The Embassy has noticed a recent increase in crimes against women. Female travelers are urged to exercise caution and use common sense. Female travelers are advised to request a female attendant in the “mixed” Turkish baths, or hamans. Incidents involving the use of “date rape” drugs (Nembutal and Benzodiazepine) have also been reported.

In many countries around the world, counterfeit and pirated goods are widely available. Transactions involving such products may be illegal under local law. In addition, bringing them back to the United States may result in forfeitures and/or fines.



INFORMATION FOR VICTIMS OF CRIME:

If you are the victim of a crime abroad, you should contact the local police and the nearest U.S. embassy or consulate (see end of this sheet or see the Department of State’s list of embassies and consulates). This includes the loss or theft of a U.S. passport. The embassy/consulate staff can, for example, help you find appropriate medical care, contact family members or friends and explain how funds may be transferred. Although the investigation and prosecution of the crime are solely the responsibility of local authorities, consular officers can help you to understand the local criminal justice process and to find an attorney if needed.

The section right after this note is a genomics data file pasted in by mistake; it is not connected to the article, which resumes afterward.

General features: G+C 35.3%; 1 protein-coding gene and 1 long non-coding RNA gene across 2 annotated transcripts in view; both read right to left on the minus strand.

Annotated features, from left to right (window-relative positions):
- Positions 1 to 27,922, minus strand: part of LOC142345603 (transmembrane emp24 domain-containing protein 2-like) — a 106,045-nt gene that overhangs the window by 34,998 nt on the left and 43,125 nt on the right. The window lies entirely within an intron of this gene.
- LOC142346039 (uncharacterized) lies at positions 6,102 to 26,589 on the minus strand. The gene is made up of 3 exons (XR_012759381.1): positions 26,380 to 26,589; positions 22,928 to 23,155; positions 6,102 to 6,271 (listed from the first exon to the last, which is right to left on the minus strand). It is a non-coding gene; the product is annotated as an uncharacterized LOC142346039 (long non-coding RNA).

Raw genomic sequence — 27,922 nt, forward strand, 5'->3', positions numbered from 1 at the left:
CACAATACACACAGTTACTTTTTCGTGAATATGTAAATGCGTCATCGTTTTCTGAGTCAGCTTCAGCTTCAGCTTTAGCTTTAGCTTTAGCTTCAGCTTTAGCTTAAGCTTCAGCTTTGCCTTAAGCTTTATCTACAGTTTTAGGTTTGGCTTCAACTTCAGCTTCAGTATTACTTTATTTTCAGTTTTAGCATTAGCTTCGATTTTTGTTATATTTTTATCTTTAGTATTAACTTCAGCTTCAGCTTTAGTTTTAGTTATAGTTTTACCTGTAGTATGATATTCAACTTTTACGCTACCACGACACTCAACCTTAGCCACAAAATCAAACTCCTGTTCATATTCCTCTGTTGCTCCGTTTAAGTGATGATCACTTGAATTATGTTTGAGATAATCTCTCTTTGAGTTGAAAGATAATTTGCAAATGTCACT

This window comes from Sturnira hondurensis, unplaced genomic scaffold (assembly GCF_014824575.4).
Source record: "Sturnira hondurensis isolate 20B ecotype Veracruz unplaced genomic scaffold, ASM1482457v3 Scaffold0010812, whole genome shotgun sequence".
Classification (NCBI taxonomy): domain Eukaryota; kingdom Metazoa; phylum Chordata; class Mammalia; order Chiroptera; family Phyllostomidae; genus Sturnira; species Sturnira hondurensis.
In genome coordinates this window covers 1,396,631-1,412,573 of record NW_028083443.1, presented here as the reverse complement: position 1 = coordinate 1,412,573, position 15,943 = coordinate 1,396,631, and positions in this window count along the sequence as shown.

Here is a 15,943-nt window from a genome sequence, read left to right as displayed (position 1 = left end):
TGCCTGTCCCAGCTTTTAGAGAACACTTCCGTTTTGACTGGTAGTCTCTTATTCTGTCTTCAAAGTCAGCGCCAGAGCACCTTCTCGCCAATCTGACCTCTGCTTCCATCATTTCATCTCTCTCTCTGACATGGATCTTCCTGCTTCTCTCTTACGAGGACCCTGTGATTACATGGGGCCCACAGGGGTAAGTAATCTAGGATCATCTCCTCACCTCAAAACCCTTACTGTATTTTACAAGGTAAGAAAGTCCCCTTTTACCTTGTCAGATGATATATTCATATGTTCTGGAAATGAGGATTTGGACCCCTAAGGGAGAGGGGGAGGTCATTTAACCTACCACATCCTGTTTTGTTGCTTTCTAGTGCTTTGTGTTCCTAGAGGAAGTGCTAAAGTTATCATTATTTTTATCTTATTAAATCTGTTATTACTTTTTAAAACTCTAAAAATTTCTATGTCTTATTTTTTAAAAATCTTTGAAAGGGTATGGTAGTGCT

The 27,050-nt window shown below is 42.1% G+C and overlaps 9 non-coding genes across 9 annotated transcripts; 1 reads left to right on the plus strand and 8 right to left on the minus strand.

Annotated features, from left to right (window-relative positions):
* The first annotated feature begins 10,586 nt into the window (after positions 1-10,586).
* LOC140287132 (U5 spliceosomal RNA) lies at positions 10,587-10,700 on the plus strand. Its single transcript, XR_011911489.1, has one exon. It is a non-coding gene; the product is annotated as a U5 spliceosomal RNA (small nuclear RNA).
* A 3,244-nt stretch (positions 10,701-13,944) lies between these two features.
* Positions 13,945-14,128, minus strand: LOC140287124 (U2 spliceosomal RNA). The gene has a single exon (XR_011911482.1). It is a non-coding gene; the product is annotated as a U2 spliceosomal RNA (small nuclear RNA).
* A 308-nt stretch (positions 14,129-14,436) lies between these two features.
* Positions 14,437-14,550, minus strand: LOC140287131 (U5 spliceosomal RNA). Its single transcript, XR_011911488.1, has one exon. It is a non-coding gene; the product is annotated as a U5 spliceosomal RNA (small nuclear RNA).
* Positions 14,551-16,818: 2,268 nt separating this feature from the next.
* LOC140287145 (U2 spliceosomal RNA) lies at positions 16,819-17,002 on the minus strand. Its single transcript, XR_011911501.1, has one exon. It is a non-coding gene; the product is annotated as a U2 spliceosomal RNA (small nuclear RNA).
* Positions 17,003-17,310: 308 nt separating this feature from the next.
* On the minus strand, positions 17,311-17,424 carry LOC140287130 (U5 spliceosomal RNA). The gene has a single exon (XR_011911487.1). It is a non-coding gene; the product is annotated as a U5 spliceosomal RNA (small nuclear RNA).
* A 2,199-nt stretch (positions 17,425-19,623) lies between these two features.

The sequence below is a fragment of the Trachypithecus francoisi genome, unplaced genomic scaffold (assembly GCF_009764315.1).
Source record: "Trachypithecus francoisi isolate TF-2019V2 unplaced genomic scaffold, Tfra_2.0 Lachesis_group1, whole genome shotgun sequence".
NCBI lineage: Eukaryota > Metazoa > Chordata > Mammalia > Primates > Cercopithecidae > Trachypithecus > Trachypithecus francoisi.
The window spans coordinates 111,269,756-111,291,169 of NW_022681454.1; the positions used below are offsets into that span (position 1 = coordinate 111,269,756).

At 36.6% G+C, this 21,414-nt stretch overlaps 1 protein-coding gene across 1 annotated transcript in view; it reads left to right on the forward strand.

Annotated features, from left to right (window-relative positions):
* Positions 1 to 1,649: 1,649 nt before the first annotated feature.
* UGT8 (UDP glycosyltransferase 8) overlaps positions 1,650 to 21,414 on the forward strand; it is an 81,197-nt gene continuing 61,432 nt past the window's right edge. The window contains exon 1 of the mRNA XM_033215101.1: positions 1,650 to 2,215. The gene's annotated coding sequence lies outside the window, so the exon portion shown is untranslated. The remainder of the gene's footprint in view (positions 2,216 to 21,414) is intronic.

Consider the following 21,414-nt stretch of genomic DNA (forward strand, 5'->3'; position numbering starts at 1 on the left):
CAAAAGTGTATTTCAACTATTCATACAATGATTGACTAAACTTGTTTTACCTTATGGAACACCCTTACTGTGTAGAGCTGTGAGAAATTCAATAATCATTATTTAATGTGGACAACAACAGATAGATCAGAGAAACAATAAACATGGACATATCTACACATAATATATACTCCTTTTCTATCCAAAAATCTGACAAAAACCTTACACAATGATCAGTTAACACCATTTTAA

The local equivalent of the “911” emergency line (for police, fire or ambulance) in Turkey is 155. The emergency number for ambulance assistance only is 112.

Please see our information on victims of crime, including possible victim compensation programs in the United States.



CRIMINAL PENALTIES:

While in a foreign country, a U.S. citizen is subject to that country's laws and regulations, which sometimes differ significantly from those in the United States and may not afford the protections available to the individual under U.S. law. Penalties for breaking the law can be more severe than in the United States for similar offenses. Engaging in sexual conduct with children or using or disseminating child pornography in a foreign country is a crime, prosecutable in the United States.

Below are some of the laws of which foreign travelers should be aware:

Insulting the State: It is illegal to show disrespect to the name or image of Mustafa Kemal Ataturk, founder of the modern Turkish Republic, or to insult the Turkish government, flag, or security forces.